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The eight Wiccan/Neopagan sabbats (seasonal days of celebration)

Imbolc, held JAN-31 to FEB-02. (a.k.a. Bride's day,
Candlelaria, Candlemas, Disting, Feast of St. Brigid,
Festival of Lights, Groundhog Day, Lupercus,
Oimealg, Lá Feabhra, & Snowdrop Festival)

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Overview:

Imbolc (pronounced "IM-bulk"  or "EM-bowlk") has had a colorful and varied history -- all related to the seasonal return of light and warmth at the end of Winter:

bullet It is based on one of the four main festivals of the pre-Christian Celtic calendar. They are believed to have originated in the cycles associated with hunting, farming, and animal fertility. The name Imbolc is derived from "I mbolg" in the Irish language, which means "in the belly." This refers to "the onset of lactation of ewes, soon to give birth to the spring lambs." 1 It was celebrated during the evening of JAN-31 each year, and associated with Brigid, (a.k.a. Brighid, Bride) an ancient Irish Goddess.

bulletThe Roman Catholic Church subsequently adopted it as St. Brigid's Day. She was once the most important female saint in Ireland.

bulletIn recent times, it is celebrated annually by Wiccans and many other Neopagans as one of their eight seasonal days of celebration, called Sabbats. Four of these festivals are called major Sabbats and occur about halfway between an equinox and solstice. One of these, Imbolc, is observed near the end of January or in early February, roughly halfway between the Winter Solstice (about DEC-21) and the Spring Equinox (about MAR-21). In the southern hemisphere it is observed in early August.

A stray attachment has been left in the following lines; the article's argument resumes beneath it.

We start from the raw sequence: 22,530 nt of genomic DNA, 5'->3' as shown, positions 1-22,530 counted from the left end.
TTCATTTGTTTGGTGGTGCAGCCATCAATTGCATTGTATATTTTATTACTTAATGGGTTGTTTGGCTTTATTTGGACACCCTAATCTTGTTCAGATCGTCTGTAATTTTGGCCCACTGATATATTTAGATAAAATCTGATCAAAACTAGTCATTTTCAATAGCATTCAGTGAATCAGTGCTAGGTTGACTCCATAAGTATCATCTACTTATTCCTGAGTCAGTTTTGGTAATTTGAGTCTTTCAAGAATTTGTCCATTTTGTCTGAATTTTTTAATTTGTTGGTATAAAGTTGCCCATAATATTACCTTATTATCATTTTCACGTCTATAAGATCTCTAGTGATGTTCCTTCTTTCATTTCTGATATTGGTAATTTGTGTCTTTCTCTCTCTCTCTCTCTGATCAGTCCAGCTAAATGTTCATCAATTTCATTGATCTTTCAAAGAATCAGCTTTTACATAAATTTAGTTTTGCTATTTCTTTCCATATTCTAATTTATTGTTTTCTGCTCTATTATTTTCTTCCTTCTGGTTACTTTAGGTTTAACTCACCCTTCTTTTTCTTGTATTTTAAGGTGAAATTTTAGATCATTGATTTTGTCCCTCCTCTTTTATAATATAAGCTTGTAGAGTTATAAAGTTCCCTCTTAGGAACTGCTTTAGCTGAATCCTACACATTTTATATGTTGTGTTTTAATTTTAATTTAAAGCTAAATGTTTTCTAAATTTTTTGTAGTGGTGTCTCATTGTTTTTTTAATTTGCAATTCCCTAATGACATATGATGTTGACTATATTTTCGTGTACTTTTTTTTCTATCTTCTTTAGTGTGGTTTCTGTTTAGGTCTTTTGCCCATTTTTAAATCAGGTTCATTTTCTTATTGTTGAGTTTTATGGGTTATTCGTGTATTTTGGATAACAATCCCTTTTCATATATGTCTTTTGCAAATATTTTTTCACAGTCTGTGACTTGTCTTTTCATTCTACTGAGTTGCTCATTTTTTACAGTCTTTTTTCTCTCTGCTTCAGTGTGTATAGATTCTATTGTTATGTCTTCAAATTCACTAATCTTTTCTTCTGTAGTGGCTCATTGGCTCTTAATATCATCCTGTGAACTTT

bulletIn the U.S. and Canada, Imbolc has morphed into Groundhog Day. It seems to have been based on the ancient belief that Brigid's snake emerges from the Earth on Imbolc to test the weather. 2 On FEB-02, a specially selected groundhog is carefully watched. If he emerges from its hibernation and sees his shadow, he will return underground and we can expect six more weeks of winter before the arrival of spring. If the day is cloudy, there will be no shadow. He will remain above ground, believing that Spring has arrived.

bullet In the U.S., one of the groundhogs is named Punxsutawney Phil, after his home in Punxsutawney, PA. It is a multiple-day event extending from late January to early February. 3

bullet In Canada, the main groundhog is named Wiarton Willie, after his home in Wiarton, ON. In 2000 and 2002, it was named the "World’s Greatest Event" by www.festivals.com in Seattle WA. "This Award is for the coolest, wackiest, most fun and colorful event on the whole planet." 4

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Origins of Imbolc:

The celebration is dedicated to the "exalted one," the "light bringer" -- the queen and mother Goddess among many European pre-Christian Pagan tribes. Among the Celts, she was Brigit, the Goddess of poetry, healing, and blacksmiths.

Mara Freeman, author and webmaster of Celtic Spirit writes:

"The 10th century Cormac’s Glossary describes her as the daughter of the Daghda, the “Great God” of the Tuatha de Danaan. He calls her a 'woman of wisdom…a goddess whom poets adored, because her protection was very great and very famous.' Since the discipline of poetry, filidhect, was interwoven with seership, Brigid was seen as the great inspiration behind divination and prophecy, the source of oracles."